Classicists and friends of Classics will be saddened to learn that Anne Pippin Burnett, a renowned scholar of Greek poetry and for many years a beloved teacher at the University of Chicago, died peacefully this past weekend at her home in Kingston, Ontario at the age of 91.
Anne was educated at Swarthmore (BA 1946), Columbia (MA 1947), and Berkeley (PhD 1953), and taught at Vassar (1957–1958) as well as Chicago. She was a gifted interpreter of Greek literature, especially tragedy and the lyric poetry of the archaic and early classical periods. Her many publications include Catastrophe Survived: Euripides’ Plays of Mixed Reversal (Oxford 1971), Three Archaic Poets: Archilochus, Alcaeus, Sappho (London 1983; rpt. Bristol 1998), The Art of Bacchylides (Cambridge, MA 1985), Revenge in Attic and Later Tragedy (Berkeley/Los Angeles 1998), and, most recently, three books on Pindar: Pindar’s Songs for Young Athletes of Aigina (Oxford 2005), Pindar: Ancients in Action (London 2008), and Pindar: Odes for Victorious Athletes (Baltimore 2010). In a long and distinguished career she received many honors; among them, she was Martin Lecturer at Oberlin in 1978, Mary White Lecturer at Trinity College, University of Toronto in 1984, Walsh Lecturer at Chicago in 1989–1990, Sather Lecturer at Berkeley in 1993–1994, and a Guggenheim fellow in 1981.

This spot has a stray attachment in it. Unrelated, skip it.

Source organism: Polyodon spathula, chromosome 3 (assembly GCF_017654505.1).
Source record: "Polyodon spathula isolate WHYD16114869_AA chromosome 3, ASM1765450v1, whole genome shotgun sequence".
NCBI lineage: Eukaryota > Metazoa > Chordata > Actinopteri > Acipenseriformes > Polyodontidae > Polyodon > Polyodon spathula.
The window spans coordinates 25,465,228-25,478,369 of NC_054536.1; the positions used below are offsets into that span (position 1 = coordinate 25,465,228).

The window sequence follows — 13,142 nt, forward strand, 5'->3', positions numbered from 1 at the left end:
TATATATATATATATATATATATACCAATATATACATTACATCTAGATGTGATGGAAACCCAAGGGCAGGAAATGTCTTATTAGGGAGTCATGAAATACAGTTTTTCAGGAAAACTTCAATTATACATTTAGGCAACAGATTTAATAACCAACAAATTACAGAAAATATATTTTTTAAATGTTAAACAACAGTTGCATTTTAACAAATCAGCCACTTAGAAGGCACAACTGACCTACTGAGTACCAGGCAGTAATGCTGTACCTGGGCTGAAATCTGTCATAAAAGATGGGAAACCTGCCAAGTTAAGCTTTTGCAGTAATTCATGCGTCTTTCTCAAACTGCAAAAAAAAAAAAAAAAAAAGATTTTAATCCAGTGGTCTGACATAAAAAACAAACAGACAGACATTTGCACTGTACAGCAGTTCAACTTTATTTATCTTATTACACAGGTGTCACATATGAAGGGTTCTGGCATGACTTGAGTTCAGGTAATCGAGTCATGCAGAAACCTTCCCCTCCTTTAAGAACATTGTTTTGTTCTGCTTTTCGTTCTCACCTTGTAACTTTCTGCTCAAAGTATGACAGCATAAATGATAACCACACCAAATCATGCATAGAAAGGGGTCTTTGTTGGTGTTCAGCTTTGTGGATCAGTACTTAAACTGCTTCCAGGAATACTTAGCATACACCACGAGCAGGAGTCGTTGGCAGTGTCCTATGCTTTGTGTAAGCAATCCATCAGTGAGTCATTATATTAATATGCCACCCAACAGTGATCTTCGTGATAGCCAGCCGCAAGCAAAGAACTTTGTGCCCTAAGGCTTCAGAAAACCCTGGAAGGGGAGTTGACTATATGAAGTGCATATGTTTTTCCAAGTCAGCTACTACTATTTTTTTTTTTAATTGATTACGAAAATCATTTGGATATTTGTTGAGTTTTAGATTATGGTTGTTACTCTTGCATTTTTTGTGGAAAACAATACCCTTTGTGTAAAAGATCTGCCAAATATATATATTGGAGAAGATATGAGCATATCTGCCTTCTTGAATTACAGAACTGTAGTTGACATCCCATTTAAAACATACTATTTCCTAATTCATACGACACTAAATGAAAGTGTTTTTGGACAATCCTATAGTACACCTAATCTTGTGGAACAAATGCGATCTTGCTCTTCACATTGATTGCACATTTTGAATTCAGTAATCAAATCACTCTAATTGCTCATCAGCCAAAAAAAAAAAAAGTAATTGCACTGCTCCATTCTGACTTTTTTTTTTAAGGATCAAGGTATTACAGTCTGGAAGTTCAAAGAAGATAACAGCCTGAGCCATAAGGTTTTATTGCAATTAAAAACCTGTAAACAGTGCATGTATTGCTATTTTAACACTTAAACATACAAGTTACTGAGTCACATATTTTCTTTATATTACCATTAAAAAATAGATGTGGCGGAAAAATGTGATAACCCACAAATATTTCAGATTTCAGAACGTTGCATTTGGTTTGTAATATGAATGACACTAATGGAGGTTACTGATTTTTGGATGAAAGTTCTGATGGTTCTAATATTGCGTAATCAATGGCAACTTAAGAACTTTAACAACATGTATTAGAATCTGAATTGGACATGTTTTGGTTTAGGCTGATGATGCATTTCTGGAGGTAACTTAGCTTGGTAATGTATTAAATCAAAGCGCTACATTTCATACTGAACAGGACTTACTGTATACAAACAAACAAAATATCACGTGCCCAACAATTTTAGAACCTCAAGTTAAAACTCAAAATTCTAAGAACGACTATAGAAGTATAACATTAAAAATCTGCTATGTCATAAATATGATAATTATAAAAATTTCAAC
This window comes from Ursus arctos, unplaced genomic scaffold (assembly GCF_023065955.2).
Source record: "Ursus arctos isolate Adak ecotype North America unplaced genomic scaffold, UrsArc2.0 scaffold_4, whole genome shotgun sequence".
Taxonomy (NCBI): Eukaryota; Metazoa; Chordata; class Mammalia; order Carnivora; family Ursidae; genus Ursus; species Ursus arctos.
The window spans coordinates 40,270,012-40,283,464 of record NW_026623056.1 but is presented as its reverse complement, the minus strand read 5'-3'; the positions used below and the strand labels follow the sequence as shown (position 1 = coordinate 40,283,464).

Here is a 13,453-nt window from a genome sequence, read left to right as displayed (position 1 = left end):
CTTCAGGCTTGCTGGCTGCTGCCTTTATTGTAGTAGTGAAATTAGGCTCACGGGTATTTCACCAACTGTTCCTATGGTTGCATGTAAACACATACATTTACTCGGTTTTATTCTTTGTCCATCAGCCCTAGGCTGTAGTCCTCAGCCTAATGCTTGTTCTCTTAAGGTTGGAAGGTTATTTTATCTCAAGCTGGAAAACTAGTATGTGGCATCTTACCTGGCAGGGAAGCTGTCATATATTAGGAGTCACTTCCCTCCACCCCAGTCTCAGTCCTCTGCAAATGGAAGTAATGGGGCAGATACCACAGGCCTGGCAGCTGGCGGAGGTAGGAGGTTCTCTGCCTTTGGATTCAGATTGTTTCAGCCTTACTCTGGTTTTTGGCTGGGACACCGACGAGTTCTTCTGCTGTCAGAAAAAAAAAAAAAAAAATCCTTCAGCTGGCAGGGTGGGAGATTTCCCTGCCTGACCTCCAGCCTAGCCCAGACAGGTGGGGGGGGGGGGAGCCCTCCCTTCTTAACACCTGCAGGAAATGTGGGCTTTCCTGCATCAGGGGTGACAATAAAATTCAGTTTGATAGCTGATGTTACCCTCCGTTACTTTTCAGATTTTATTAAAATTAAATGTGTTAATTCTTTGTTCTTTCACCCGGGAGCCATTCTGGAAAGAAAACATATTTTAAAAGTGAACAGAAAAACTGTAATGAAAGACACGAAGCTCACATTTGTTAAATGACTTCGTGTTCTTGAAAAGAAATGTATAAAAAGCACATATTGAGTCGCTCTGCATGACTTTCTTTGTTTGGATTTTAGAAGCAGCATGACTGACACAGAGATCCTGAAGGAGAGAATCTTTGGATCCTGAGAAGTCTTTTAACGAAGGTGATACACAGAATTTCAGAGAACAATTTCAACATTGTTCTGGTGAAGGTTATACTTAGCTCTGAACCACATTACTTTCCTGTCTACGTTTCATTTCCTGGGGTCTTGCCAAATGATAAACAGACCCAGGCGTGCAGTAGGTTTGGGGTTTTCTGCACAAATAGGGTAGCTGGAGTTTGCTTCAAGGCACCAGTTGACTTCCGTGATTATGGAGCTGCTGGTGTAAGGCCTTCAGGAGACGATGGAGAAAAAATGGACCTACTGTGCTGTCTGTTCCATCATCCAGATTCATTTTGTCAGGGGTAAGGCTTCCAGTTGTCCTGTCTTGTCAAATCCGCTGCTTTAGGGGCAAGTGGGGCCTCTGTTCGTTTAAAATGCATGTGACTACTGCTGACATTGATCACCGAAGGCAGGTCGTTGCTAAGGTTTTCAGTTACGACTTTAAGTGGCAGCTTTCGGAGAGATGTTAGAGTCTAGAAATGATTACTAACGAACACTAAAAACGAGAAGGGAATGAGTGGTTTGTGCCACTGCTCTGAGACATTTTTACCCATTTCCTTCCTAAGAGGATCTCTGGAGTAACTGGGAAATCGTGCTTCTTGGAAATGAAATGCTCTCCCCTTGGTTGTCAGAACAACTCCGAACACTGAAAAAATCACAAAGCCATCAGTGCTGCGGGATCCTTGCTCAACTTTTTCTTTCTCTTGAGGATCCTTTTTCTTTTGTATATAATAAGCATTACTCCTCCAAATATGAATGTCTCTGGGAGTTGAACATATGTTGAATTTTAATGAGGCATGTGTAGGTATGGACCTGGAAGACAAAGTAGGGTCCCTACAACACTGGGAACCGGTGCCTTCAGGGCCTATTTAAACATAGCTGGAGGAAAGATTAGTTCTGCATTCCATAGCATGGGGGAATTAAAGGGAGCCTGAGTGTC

Anne Burnett is survived by two daughters, Maud Burnett McInerney, a medievalist and comparatist who is Professor of English at Haverford College, and Melissa Gromoff, who is the owner of Fallowfield Farm Equestrian Center in Trenton, Ontario; and by three grandchildren, James Barrett McInerney, who is a program facilitator at the Museum of the American Revolution in Philadelphia, Lucy Anne McInerney, who will be entering the Classics PhD program at Brown in the fall, and Samuel Gromoff.
(Photos of Anne used with family permission)